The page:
The default option on a Managed Software Delivery Policy was changed to be the Symantec Management Agent credentials. The policy will use the Agent credentials to elevate the execution from a logged on user that will allow this configuration to work even for users that do not have install rights. Note that we execute in a separate session so any rights elevation will not be usable by the logged on user. We have seen occasional rights issue despite the elevation, so unless there is a reason to target the logged on user, it is advised to only use this when the installation requires the user's own session.
Generally the Symantec Management Agent credentials are sufficient for an install. Since the package is downloaded, all necessary rights exist on the local system. Some exceptions to this are detailed here:
- The install accesses network resources or location during the install. This does not include the ability of the application to contact network resources after the installation.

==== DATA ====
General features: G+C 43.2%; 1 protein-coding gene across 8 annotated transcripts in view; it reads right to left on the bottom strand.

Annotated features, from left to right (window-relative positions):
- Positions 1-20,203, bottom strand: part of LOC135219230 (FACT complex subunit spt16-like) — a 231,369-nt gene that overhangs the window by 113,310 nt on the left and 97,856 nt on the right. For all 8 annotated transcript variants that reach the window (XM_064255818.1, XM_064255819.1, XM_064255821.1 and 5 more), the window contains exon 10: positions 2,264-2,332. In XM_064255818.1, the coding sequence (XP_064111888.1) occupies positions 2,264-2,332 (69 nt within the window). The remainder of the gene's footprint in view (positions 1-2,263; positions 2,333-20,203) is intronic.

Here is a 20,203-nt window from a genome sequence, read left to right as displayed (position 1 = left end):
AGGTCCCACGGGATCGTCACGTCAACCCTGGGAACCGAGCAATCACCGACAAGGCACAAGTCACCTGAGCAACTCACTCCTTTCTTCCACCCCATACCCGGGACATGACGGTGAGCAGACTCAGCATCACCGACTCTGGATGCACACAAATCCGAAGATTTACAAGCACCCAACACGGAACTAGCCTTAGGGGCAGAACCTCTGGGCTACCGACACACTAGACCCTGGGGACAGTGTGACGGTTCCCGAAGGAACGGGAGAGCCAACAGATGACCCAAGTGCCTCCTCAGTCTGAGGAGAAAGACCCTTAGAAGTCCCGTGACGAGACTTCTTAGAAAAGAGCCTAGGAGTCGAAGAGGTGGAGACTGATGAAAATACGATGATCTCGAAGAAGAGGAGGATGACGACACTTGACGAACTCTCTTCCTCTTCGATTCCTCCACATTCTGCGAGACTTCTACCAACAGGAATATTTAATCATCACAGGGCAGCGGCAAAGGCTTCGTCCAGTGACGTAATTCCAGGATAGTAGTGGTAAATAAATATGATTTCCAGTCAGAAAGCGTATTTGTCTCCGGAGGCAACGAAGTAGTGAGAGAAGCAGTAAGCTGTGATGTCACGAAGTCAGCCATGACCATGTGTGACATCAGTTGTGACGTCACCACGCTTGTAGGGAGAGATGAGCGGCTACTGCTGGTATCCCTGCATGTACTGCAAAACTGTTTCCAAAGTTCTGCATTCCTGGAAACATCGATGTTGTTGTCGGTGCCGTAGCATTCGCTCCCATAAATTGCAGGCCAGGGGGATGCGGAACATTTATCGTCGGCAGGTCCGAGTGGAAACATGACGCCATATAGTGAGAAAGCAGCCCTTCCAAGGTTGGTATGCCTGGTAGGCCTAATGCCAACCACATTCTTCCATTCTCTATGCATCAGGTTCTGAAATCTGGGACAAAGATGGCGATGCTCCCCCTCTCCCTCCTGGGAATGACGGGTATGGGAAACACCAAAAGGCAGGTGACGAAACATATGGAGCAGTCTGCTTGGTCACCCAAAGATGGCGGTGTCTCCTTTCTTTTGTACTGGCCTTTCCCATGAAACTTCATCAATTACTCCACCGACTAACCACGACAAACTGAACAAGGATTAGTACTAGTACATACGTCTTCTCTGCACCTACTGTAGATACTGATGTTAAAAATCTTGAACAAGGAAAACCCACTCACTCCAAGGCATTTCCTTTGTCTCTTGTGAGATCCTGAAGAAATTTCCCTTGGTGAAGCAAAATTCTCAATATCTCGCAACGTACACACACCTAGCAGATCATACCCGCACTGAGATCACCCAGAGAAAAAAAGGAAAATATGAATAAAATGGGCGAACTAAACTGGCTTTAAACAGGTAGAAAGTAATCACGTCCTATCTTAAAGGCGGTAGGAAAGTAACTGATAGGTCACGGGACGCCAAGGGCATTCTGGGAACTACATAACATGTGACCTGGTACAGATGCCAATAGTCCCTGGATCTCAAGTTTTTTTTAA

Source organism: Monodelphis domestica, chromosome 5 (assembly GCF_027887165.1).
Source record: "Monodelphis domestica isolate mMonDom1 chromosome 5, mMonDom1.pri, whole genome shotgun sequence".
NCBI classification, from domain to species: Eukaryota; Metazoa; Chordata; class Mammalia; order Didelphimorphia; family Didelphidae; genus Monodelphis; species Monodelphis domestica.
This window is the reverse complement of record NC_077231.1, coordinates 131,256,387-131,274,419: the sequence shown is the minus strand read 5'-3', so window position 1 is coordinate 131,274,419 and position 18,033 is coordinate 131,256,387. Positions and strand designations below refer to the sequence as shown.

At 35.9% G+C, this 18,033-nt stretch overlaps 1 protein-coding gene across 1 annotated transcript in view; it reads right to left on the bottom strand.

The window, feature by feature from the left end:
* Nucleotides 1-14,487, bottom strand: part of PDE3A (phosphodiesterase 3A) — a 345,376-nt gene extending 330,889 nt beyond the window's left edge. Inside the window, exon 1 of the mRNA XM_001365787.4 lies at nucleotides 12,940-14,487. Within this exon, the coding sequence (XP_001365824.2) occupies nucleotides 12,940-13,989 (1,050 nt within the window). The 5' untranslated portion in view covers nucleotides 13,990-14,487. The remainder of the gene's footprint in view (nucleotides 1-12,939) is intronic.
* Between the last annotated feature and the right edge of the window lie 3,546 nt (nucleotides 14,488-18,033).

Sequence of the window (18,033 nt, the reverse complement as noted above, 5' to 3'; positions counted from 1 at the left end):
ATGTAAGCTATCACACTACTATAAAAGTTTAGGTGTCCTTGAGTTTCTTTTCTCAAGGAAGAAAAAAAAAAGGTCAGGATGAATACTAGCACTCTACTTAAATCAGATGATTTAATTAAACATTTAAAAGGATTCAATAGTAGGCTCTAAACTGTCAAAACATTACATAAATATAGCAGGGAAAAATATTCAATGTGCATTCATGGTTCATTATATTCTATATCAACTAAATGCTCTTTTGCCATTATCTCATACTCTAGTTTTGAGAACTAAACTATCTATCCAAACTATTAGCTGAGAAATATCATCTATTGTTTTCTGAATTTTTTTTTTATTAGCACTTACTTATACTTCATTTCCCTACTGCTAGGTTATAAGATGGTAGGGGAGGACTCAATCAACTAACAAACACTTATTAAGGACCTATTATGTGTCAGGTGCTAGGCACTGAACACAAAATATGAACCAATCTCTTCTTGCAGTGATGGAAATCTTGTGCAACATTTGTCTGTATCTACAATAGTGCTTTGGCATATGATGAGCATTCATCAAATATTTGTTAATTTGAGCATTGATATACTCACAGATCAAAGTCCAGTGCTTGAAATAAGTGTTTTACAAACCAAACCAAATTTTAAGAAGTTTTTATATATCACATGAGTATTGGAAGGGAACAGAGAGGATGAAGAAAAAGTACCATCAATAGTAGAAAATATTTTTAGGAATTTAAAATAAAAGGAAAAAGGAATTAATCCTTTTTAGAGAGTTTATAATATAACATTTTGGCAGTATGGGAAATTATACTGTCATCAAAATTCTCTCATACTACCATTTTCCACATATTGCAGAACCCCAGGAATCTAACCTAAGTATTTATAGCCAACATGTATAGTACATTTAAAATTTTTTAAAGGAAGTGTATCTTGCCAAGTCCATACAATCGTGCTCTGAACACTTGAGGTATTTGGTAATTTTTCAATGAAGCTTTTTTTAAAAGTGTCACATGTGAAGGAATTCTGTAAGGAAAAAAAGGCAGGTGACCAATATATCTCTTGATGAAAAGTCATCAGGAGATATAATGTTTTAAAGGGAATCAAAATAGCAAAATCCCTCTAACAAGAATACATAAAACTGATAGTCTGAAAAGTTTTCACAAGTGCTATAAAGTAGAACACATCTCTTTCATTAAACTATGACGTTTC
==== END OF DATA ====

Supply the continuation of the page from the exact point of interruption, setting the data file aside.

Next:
- The source files for the install will be executed from a remote location, such as a UNC or the option to execute from the Package Server is selected.
- The application must be run under the User's context that will launch the application for use.
For the first two use-cases, Specific user should be used, one that has rights to the resources or network locations to be used during the execution. For the last one the execution must be set to Current logged-on user.
For applications that only work when installed under the user's own context, use the configuration Current user credentials and it will elevate the install session for that user to allow the install to proceed. Occasionally we've seen issues with this, so test before deployment.
User run conditions allow greater control over how and when the policy executes. The following options are available: